While an undergrad I was forced to read Marshall Berman’s All That Is Sold Melts Into Air. Although most of the tome has thankfully slipped from my brain, I still recall the opening. Berman, a committed lefty, bemoans the failure of the utopian state, drawing on the heavily state planned Brasilia as an example. For Berman, this was an instance of the failure of the imagination because it was so artificial, so profoundly divorced from the organic and its population of pathetic subjects. The problem of Brasilia then is that it was an inorganic model dropped into space, divorced from the currents of life and scarcely functional. This strange sterility actually appealed to piano virtuoso Glenn Gould a great deal, perhaps because it combined the aesthetics of a hospital with the anonymous qualities of the music of John Dowland’s that he so admired.
The soul of Toronto, as far as it has one, could best be summarized by the PATH, an underground walkway system composed of wall to wall stores and subways that allows the residents of skyrises to head below the earth and never touch the surface of the city. On a quiet Sunday afternoon it often seems as eerie as an abandoned sci-fi set. Enemy happens outside of this, on the surface of the things of this city. This place of things is what Wyndham Lewis once memorably fictionalized as the city of Momaco, “the nevernever land … the living-death, the genuine blank-of-blanks out of which no speck of pleasantness or civilized life could come.”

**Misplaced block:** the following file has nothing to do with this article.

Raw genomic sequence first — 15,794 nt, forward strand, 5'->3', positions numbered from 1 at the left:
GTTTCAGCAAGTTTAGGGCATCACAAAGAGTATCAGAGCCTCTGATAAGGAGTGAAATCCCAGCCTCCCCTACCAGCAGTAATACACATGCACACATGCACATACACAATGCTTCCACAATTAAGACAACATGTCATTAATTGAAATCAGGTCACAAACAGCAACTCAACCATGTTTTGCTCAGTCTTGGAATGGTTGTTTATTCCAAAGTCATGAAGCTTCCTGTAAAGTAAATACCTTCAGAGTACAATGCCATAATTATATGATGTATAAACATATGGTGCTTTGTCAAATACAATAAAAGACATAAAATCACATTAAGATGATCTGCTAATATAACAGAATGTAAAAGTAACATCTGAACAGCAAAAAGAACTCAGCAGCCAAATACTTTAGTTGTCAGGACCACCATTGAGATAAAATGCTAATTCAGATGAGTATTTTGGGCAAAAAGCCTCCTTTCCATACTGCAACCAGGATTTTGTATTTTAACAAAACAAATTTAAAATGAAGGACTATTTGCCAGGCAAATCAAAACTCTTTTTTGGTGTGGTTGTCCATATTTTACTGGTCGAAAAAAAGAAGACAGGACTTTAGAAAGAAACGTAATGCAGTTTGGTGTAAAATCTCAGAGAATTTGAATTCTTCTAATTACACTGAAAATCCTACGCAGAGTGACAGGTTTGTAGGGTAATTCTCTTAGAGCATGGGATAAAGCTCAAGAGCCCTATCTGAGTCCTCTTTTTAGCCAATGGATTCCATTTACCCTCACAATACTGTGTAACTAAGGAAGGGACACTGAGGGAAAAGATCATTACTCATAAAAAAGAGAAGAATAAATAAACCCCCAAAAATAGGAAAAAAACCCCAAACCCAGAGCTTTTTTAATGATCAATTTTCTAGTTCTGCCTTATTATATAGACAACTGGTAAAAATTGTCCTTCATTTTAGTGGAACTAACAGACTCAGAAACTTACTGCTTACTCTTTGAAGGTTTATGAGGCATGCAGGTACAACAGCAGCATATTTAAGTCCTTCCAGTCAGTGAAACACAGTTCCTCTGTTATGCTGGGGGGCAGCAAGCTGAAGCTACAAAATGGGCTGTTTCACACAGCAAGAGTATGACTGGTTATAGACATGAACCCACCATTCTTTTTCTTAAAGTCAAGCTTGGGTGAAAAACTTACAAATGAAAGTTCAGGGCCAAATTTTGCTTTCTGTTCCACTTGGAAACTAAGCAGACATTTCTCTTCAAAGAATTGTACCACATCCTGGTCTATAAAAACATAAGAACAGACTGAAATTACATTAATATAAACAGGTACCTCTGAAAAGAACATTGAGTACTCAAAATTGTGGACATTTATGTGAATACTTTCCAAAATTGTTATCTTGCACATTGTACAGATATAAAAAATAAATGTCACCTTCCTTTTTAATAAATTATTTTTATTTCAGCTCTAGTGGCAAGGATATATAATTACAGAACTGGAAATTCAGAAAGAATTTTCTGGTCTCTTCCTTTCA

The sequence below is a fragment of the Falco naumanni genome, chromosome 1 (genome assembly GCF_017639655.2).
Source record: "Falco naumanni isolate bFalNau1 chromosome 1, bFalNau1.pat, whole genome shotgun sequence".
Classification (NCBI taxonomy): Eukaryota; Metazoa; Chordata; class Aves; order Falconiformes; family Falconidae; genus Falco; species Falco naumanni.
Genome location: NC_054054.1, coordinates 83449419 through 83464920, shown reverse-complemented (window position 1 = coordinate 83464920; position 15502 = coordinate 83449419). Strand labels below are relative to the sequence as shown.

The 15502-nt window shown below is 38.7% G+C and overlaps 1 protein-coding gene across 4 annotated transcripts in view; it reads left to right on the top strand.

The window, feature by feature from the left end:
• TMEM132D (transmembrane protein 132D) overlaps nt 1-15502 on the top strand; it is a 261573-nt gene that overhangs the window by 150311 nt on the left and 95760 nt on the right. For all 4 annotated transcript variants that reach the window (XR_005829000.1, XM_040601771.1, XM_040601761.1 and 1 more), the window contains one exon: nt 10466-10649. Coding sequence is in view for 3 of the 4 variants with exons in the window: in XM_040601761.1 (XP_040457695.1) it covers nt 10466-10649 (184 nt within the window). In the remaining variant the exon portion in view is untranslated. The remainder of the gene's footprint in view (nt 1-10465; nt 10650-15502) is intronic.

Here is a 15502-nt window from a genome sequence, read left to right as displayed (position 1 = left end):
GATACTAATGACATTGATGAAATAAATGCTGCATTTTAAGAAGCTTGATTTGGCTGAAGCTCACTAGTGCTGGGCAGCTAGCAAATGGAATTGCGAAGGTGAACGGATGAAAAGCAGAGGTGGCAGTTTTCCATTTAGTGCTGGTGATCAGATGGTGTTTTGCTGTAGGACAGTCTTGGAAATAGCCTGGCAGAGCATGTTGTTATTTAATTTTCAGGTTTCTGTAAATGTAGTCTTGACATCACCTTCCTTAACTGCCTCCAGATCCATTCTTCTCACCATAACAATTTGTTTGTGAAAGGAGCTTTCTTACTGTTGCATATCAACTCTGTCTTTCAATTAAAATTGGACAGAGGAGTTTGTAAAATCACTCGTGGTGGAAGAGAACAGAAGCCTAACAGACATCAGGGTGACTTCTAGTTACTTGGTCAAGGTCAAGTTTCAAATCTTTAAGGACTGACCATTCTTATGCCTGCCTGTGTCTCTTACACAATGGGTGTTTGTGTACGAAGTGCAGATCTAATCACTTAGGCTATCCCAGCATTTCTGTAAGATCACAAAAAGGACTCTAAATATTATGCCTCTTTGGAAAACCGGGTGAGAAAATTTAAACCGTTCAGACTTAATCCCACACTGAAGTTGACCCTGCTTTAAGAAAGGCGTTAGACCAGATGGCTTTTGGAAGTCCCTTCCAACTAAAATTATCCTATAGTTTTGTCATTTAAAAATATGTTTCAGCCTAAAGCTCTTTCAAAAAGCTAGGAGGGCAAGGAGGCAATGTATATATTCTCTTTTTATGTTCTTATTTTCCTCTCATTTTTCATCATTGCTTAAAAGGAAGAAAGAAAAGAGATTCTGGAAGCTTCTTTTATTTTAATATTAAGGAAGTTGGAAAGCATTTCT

Denis Villeneuve‘s film Enemy is an adaptation of Portuguese novelist José Saramago‘s The Double (O Homem Duplicado, or The Duplicated Man), re-located to the grim reality of Toronto. It follows a history lecturer as he lurches toward the evaporation of his self-hood after accidentally encountering a third rate actor (with numerous names) who is his exact doppelganger. When the two men meet, their lives are torn apart and one of them is eventually destroyed. The opening dream sequence bears a striking resemblance to the protagonist’s repeated history lesson. It features a woman masturbating on top of a mirror while a crowd of men watch. The woman disrobes and crushes spider with her shoe. The history teacher is a man who can hardly articulate what is happening before his eyes. His lecture is about the state’s manipulation of people through the control of information and how this tends to be repeated throughout history. The teacher’s fear is that the old Marxist maxim will come true; the fear that everything will repeat, first as tragedy, then as farce. His first encounter with his double, of course, is in his role as the bumbling supporting player in a ‘feel good’ comedy.
The city where the film unfolds is sparsely populated. Walking the street, its characters are remarkably alone. The people they encounter are cogs in the workings of buildings and businesses. The most dense areas are the streetcars packed with zombified workers in transport and the dull faced school children of the professor who scarcely fills a few rows of his class room. The history lesson is barely witnessed.
The curtains never close in his apartment. But this is not a sign of openness but of the fact that the world has been flattened (as it is on the glass) and its possibilities are retracting and turning toward redundancy.